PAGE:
Live streams and distance learning are the new tools to resume field work and communicate results

How to keep working with Amazon communities in times of pandemic? What benefits can we achieve sharing traditional and scientific knowledge? How can biodiversity monitoring results reach the wider society?

These are some of the questions the Participatory Biodiversity Monitoring (MPB in Portuguese) team was trying to answer during the development of a series of weekly online chats open to the public. The live streams aimed to publicize the project, at a time when face-to-face activities in the Amazon Protected Areas have been suspended due to the COVID-19 pandemic. 

During several live streams held by the Institute of Ecological Research (IPÊ) between September and October 2020, participants discussed how monitoring contributes to the preservation of biodiversity, how sustainable managed pirarucu and forest management chains are being monitored, and how Knowledge Gatherings among researchers and local communities help to combine science and traditional knowledge. Almost 400 people joined those live conversations, and some of the videos reached up to 1,500 views. 

The Knowledge Gatherings promote discussions among researchers, monitors, managers, and community leaders so that each one, building on their experience, can start looking at biodiversity through a scientific lens. Before March 2020, gatherings were held at the protected areas covered by the project. 

The MPB in the Amazon region is jointly led by IPÊ and Chico Mendes Institute for Biodiversity Conservation (ICMBio). And it is part of the National Biodiversity Monitoring Program (Monitora), which follows standard protocols for species in Protected Areas.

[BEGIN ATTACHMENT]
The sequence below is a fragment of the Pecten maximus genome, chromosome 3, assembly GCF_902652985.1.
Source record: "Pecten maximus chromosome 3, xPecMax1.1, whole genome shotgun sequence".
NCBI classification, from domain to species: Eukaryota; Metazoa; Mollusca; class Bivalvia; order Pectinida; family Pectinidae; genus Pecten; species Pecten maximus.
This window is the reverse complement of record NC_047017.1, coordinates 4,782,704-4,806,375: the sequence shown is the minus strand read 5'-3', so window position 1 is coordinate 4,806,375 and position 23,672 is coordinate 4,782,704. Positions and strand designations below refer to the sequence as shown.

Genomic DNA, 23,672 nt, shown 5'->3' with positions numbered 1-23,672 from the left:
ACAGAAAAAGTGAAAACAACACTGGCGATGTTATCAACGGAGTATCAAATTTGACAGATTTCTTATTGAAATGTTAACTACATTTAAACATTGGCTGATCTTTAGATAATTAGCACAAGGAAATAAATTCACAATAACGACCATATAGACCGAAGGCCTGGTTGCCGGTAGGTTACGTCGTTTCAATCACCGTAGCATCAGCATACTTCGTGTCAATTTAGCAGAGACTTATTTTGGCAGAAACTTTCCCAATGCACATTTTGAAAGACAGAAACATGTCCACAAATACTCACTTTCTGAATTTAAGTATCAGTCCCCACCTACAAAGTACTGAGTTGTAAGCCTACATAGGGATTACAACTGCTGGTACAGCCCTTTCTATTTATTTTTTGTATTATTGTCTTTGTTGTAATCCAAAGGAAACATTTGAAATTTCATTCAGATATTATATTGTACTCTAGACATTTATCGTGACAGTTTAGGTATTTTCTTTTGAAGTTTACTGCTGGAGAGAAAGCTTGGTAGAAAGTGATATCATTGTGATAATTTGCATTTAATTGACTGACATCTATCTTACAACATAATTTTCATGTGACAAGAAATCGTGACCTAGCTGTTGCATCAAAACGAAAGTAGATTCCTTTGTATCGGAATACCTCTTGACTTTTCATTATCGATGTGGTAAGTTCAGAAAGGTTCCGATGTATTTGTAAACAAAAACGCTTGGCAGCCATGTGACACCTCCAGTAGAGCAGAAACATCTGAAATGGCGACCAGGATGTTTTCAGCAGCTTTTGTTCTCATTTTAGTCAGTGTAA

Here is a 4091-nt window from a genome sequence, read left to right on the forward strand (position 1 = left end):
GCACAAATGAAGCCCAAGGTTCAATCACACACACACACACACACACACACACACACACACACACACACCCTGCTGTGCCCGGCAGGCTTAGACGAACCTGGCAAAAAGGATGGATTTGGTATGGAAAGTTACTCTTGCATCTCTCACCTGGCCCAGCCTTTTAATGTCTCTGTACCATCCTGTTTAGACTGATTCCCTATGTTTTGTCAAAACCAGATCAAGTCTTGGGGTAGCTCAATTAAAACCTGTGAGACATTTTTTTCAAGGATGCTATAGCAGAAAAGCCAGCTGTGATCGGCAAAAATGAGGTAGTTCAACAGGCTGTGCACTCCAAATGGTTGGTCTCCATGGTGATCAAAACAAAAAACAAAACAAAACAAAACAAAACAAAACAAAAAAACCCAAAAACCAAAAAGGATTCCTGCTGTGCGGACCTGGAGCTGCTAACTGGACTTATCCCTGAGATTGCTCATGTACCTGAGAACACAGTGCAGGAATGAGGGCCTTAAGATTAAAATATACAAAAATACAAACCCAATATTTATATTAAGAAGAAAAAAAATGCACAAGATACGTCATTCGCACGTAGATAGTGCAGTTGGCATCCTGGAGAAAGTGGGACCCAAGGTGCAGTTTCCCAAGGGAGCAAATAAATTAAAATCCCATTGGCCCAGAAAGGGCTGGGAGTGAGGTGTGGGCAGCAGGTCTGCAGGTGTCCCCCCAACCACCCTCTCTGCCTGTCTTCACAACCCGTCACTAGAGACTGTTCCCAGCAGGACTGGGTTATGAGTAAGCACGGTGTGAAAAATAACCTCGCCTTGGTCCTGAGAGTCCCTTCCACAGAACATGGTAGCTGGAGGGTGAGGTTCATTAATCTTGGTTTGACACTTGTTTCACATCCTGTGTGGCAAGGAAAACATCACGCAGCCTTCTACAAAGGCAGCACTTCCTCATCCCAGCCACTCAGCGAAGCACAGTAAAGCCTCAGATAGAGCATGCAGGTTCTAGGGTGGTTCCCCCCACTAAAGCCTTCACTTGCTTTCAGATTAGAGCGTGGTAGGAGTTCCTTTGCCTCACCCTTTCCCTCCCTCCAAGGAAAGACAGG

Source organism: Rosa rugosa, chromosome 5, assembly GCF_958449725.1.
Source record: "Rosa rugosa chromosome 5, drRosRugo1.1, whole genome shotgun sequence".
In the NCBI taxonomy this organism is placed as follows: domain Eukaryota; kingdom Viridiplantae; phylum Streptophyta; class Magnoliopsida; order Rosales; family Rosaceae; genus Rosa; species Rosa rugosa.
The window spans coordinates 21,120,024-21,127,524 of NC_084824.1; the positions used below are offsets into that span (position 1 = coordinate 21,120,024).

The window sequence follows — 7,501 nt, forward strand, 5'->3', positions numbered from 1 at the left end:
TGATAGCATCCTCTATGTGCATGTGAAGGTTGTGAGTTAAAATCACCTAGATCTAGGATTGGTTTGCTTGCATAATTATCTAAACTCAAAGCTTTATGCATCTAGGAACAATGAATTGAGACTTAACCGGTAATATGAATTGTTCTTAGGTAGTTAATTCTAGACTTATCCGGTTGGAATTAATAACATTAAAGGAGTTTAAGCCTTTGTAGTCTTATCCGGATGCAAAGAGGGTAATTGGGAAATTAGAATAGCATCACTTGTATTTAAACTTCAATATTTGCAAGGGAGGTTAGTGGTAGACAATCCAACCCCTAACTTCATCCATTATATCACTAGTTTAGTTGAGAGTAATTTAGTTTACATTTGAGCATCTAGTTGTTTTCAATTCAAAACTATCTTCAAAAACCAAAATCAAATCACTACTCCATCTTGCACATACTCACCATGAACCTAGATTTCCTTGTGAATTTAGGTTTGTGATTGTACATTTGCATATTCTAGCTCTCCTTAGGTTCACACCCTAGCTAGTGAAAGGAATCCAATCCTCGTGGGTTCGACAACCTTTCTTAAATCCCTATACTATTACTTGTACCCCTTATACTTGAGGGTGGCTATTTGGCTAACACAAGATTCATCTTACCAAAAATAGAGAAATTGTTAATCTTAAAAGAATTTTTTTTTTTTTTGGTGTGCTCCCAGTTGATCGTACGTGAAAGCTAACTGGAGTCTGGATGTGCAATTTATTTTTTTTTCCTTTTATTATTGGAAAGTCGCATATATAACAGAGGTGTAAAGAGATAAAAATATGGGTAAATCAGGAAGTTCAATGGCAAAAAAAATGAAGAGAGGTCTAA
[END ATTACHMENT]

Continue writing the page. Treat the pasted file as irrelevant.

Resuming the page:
The goal of the MPB is to support biodiversity monitoring and promote socio environmental engagement to strengthen management and conservation. In five years, the program has directly benefited more than 4,700 people in 17 protected areas in the Brazilian Amazon. 

Under the wider concept of participatory monitoring, additional protocols have been created by the MPB in collaboration with local communities, including, among others, Brazil nut production and the management of animal species (such as turtles and pirarucus). Each community can choose one species for monitoring, according to their needs. 

“The MPB came to a complete stop between March and August. Since then, specific activities have resumed, such as distance training for monitors and live streams. Our biggest challenge is to resume the Knowledge Gatherings, the core of the current stage of the project.  In the coming months, we will begin testing video conferencing facilities, which would allow people to remain in their communities, and attend outdoor gatherings virtually," explains Cristina Tófoli, project manager at IPÊ.

One of such online distance courses was held in October with monitors from the River Unini Extractivist Reserve (Resex) in Amazonas State. The goal was to present the pirarucu monitoring protocol and provide guidance on filling the forms with bioecological and socioeconomic information

The pirarucu protocol was created in a participatory manner, with the support of ICMBio’s managers of Conservation Units (as Brazil calls its public protected areas), local partners,  IBAMA environmental analysts, researchers and staff from IPÊ. It is currently being tested with the participation of management groups from four Units, and should result in a standard tool to assess the status of that species, as well as the environmental, economic and social efficiency of the sustainable management of pirarucu.